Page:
I always tell my people that they have flexibility on when they work, as long as the work gets done. That is a clear expectation I have set. When it gets done during the workday, well, that is up to them.

As a manager of a remote team, you HAVE to give your people the flexibility they need to be their most productive self, and the TRUST in that they will get the job done. Too many leaders are micromanagers or just don’t get how important worker flexibility is. I realize every business is different, but give your people as much flexibility as you can, and they will thrive. Sometimes, a person’s most effective hours are not the traditional 8 to 5 ones that have been held so dear so long.

Consider flexible schedules, 4 day weeks, and any other changes that allow your people to thrive, while balancing the needs of your business. If people feel in charge of their schedules and their time, they can get way more done (as long as they are on a mission, have clear expectations, and are communicated with).


As I have mentioned above, Sherwood was my mentor at OSIsoft. I mentored Ben here, who is now mentoring Tia. When Industrial Insight is a team of 10, 15, 20, or more people, it just won’t be feasible for me to mentor everyone, so I am trying now to breed a culture where our senior people mentor our junior people now. The best way to breed a good culture is to have good mentors, and people who understand the mission well to mentor those coming into the organization.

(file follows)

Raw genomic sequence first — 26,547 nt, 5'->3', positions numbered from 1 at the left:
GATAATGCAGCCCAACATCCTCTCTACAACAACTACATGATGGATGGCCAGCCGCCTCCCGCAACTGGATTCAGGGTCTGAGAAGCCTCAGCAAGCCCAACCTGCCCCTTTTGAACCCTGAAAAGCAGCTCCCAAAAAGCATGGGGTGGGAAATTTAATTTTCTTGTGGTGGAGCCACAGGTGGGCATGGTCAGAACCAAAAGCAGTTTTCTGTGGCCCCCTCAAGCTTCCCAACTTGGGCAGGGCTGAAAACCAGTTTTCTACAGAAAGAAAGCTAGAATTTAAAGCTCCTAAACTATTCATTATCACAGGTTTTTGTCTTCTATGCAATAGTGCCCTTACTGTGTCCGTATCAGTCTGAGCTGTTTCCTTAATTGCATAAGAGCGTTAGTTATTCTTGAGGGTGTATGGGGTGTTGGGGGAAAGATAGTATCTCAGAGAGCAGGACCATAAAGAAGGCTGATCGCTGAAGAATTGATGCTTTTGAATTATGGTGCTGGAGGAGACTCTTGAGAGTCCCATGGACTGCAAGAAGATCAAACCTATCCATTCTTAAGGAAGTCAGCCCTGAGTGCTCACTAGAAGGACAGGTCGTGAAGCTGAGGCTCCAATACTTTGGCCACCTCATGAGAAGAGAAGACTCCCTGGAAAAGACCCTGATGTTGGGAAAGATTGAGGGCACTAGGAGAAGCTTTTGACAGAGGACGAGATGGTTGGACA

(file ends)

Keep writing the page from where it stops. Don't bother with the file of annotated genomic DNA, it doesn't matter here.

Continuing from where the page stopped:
If I wasn’t a self-starter, I have had several roles where I wasn’t mentored well and I would have struggled to perform well because no one really mentored me and my boss could only do so much. I would often seek senior people and informally have them mentor me. That helped a lot, but I often wonder what would have happened if I didn’t take that initiative. As a leader, you need to have a mentoring program of some type in place, even if informal. Don't force your people to go find their own mentors, as they may choose the wrong people and your culture can get adversely affected quickly.

I strongly believe in mentoring. It breeds the right culture and builds future leaders at the same time.


I think so many companies miss the mark on one or all of these points. Again, we WILL have another global pandemic or some other event that will cause our teams to have to go remote. Are you as a leader ready? Is your company culture ready? What are YOU going to do to make sure that you are ready for this the next time it happens? Hopefully, I have given you food for thought. Comments and suggestions are always welcomed.